A recent study conducted in women with epithelial ovarian cancer (EOC) found that non-home discharge and higher Eastern Cooperative Oncology Group (ECOG) status following cytoreductive surgery (CRS) were associated with non-completion of intraperitoneal with intravenous (IP/IV) chemotherapy. This is one of the first studies that closely examined the reasons behind non-completion of IP/IV chemotherapy in women with EOC.
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“We had a very high-rate (71.9%) of IP/IV chemotherapy completion in our study,” says gynecologic oncologist Robert DeBernardo, MD, study supervisor. “Two factors correlated highly with women not being able to complete all six treatments — one was having to go to rehabilitation after hospital discharge following CRS and the other was performance status, or the patient’s level of fitness at the time of surgery.”
Dr. DeBernardo further notes that the extent of abdominal surgery did not correlate with IP/IV chemotherapy completion and that even those patients who had more radical surgery completed the treatment at similar rates.
Late diagnosis reduces the odds of a positive outcome
The 5-year overall survival (OS) for patients with EOC ranges between 30% and 40% and the current standard-of-care is a combination of CRS and adjuvant chemotherapy with platinum and taxane. Dr. DeBernardo says the overall prognosis for women with EOC is very good if the diagnosis is established early in the course of the disease.
“When the cancer is caught early and if it is confined to the ovary, or even the pelvis, outcomes are excellent,” he says. “We cure almost every patient with ovarian cancer confined to the ovary and probably 70% of patients with cancer confined to the pelvis.”
However, he explains that most women with EOC are diagnosed at an advanced stage when the cancer has already spread out of the pelvis and into the abdomen or the chest. The decision on whether to do surgery or chemotherapy first in these women largely depends on the treating physicians and patient characteristics.
“Many of us believe that upfront surgery is probably better especially when followed by the administration of IP chemotherapy, but a number of trials have shown that giving chemotherapy a chance to shrink the cancer can make the surgery less morbid or simpler,” he says. “Of all the studies that have been done in women with ovarian cancer to date, the best outcomes were seen in those who had surgery upfront followed by chemotherapy given directly into the abdomen.”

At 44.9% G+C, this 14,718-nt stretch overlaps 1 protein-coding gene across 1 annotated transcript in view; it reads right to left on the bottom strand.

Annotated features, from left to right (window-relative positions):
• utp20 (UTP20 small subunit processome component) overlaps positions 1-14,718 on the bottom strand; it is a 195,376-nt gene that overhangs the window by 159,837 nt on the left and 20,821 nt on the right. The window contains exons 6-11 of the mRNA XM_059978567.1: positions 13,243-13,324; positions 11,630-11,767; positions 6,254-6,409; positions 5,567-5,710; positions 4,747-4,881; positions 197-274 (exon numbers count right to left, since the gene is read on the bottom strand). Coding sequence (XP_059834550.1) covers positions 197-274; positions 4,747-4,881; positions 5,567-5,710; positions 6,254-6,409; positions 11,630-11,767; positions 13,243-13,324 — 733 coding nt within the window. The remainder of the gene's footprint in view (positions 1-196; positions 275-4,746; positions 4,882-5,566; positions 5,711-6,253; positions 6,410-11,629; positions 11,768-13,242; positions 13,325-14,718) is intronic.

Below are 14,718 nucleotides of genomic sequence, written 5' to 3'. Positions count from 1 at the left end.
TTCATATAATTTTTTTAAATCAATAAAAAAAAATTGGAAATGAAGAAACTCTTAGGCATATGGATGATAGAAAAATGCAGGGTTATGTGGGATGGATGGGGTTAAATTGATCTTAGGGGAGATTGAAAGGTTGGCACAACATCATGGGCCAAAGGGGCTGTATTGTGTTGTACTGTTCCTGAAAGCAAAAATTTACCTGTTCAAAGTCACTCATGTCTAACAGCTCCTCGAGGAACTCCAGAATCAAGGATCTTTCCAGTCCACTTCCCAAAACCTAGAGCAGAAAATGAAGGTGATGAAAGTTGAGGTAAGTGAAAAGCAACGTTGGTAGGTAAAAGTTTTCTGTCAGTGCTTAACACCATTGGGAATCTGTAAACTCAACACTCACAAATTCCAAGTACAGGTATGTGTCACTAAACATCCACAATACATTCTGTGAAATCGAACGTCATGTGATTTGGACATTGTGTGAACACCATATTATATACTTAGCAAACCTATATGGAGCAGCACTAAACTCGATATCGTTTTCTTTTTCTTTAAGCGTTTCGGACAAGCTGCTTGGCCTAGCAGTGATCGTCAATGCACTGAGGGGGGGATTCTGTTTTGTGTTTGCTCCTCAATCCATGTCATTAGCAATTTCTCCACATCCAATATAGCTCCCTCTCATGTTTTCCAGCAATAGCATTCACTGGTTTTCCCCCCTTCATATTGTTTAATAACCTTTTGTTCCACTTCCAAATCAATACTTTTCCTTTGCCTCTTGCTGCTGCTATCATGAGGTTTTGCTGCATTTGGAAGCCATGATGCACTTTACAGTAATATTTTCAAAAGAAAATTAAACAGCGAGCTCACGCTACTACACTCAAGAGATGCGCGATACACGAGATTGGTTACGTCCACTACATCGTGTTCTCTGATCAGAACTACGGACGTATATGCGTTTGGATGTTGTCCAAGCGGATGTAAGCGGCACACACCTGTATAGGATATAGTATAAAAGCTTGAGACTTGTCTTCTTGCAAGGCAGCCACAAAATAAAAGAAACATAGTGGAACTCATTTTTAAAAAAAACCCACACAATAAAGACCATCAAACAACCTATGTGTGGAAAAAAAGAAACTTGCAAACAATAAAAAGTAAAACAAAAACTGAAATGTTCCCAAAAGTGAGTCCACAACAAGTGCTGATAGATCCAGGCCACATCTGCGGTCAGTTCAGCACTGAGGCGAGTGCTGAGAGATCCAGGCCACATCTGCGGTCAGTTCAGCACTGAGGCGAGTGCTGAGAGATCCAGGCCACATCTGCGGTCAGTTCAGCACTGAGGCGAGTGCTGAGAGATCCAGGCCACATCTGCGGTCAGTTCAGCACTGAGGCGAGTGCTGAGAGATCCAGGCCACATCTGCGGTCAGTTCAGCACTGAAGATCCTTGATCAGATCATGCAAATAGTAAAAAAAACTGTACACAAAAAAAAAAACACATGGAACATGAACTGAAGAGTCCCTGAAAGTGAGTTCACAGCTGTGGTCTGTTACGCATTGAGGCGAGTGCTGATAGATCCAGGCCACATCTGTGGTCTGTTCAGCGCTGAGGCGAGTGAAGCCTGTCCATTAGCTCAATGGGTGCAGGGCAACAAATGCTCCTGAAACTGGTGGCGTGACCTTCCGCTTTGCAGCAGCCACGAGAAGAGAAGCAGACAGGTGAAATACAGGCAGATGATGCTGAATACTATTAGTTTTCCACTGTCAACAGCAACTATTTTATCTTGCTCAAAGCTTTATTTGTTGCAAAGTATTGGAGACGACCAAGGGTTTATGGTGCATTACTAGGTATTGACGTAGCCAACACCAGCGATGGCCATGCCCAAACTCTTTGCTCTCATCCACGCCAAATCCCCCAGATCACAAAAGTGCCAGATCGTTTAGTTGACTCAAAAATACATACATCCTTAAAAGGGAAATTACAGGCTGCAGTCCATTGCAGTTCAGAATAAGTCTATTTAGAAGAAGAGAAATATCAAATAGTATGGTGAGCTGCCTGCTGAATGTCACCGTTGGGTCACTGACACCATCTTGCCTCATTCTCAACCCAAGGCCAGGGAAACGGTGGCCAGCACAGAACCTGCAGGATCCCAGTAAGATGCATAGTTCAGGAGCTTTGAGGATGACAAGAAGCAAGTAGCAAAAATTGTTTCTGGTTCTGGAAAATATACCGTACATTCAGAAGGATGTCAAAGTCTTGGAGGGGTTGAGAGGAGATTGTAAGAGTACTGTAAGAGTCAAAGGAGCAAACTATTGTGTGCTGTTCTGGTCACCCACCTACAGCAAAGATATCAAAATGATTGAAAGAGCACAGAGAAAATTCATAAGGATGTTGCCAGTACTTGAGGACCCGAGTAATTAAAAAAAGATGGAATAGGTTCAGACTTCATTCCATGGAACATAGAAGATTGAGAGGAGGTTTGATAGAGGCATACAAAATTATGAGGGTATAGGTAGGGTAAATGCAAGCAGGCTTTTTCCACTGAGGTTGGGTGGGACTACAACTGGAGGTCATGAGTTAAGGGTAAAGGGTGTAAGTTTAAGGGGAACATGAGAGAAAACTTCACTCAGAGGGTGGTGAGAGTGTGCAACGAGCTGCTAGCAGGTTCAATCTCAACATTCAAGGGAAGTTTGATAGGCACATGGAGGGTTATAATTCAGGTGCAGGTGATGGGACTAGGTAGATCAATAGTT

Understanding the factors associated with IP/IV chemotherapy completion
Dr. DeBernardo explains that although survival benefit has been demonstrated for IP/IV chemotherapy, it is not routinely offered by gynecologic oncologists due to toxicity concerns, port-associated complications and relative treatment complexity. This latest retrospective study aimed to identify the factors associated with treatment non-completion in women with stage III EOC who underwent CRS (<1 cm) followed by IP/IV chemotherapy at Cleveland Clinic from 2000-2016. The study included a total of 96 women, most of whom (>85%) had high-grade serous histology and stage IIIC disease. Pearson χ2 test and 2 sample t-test were used to identify the factors associated with treatment completion.
Sixty-nine of 96 women (71.9%) completed all six cycles of IP/IV chemotherapy. Those women who completed IP/IV chemotherapy had higher rates of home discharge following CRS (92.2% vs. 72.0%) and lower ECOG scores (0 vs. 1.0). The most commonly reported reasons for treatment discontinuation were gastrointestinal (37%), neurologic (22.25) and hematologic (11.1%) adverse events, as well as renal toxicities and port infections (11.1% each).
“The take-home message is that we should still be thinking about giving women with ovarian cancer IP/IV chemotherapy, especially those women who we take to the operating room to remove their cancer upfront,” says Dr. DeBernardo. “[This study] has shown to have the best overall survival (OS) and progression-free survival (PFS) of any study to date. I’d like for clinicians to reconsider IP/IV chemotherapy for their patients, and especially for the subset of patients who are younger, healthier or those who do not need to go to rehab.”
He further emphasizes that it is very important to get IP/IV chemotherapy at a specialized center where physicians have a lot of experience treating ovarian cancer and using this treatment modality.
“We have known for a long time that women treated at inexperienced centers that do not see many ovarian cancer patients don’t fare as well as women who are treated at centers where they have a high volume of patients with this disease,” he says. “Centers of excellence can get people treated with a significantly higher rate of success.”
In conclusion, Dr. DeBernardo notes that the current study had several limitations — one was the retrospective nature of the study that potentially introduced bias in patient selection and the other was inconsistency in IP/IV chemotherapy regimens used in different patients.